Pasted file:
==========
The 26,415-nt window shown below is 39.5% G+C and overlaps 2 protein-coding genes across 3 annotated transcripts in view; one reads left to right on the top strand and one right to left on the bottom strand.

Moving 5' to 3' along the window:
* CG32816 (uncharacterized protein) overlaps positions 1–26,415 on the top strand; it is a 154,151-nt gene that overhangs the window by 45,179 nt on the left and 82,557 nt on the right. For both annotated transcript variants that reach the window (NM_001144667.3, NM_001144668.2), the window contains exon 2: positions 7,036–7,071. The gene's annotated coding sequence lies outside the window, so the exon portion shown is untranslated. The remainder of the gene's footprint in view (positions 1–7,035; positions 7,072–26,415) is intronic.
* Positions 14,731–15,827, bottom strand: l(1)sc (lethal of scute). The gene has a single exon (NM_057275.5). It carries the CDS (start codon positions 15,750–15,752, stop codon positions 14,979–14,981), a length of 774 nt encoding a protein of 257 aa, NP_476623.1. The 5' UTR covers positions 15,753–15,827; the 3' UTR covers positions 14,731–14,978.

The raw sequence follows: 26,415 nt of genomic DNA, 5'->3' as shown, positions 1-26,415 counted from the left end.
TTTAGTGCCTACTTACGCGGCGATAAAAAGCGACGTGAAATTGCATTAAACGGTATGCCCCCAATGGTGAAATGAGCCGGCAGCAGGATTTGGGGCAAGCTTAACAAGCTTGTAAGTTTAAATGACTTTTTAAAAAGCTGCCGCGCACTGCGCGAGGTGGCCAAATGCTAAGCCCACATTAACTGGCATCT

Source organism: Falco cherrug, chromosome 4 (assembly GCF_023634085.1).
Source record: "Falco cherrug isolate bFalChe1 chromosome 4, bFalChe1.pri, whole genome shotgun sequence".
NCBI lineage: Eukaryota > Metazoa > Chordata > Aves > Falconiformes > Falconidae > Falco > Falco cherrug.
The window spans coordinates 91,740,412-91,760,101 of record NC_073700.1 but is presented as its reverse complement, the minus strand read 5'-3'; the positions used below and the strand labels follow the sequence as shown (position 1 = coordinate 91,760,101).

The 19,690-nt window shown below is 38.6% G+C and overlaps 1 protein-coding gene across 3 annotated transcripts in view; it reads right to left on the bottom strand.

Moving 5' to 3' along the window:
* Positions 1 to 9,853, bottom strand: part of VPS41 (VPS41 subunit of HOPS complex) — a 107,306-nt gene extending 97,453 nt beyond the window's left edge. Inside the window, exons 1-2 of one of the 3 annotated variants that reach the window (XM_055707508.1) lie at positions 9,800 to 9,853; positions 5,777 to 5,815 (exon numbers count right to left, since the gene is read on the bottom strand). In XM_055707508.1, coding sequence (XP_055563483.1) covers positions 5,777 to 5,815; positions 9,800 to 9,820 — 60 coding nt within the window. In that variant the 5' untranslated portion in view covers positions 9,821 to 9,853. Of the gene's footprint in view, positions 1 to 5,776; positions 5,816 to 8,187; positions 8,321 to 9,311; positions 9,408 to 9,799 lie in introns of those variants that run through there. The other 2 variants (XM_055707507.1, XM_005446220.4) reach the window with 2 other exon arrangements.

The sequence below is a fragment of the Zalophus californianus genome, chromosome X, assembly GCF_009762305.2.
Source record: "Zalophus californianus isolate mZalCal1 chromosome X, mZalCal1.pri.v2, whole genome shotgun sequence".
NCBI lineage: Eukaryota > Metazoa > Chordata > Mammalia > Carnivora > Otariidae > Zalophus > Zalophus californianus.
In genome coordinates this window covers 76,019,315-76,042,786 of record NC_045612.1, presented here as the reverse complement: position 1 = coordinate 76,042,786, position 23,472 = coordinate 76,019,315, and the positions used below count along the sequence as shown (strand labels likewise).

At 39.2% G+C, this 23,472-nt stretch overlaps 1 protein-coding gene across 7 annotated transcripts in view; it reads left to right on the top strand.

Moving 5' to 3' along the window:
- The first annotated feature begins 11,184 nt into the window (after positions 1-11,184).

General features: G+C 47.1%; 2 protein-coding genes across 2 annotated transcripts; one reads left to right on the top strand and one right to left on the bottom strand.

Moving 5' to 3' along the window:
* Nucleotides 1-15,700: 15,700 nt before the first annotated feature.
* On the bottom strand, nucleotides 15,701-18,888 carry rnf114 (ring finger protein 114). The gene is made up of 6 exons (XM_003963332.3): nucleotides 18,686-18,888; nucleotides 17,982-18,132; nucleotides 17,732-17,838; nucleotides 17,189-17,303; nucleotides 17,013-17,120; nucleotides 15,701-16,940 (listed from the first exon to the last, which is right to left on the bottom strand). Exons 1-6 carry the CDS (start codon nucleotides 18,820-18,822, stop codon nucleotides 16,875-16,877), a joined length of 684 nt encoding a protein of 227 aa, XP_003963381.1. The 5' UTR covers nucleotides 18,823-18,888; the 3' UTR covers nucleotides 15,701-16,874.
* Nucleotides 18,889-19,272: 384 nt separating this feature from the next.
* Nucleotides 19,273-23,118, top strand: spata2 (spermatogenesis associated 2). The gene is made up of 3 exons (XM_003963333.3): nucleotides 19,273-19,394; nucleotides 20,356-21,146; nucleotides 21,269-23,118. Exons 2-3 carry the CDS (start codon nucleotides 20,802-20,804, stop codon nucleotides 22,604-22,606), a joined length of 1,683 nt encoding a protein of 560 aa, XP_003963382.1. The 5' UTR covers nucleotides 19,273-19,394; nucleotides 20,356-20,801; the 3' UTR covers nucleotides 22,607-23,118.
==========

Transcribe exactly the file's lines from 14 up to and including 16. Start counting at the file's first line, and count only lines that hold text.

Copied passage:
The sequence below is a fragment of the Zalophus californianus genome, chromosome X, assembly GCF_009762305.2.
Source record: "Zalophus californianus isolate mZalCal1 chromosome X, mZalCal1.pri.v2, whole genome shotgun sequence".
NCBI lineage: Eukaryota > Metazoa > Chordata > Mammalia > Carnivora > Otariidae > Zalophus > Zalophus californianus.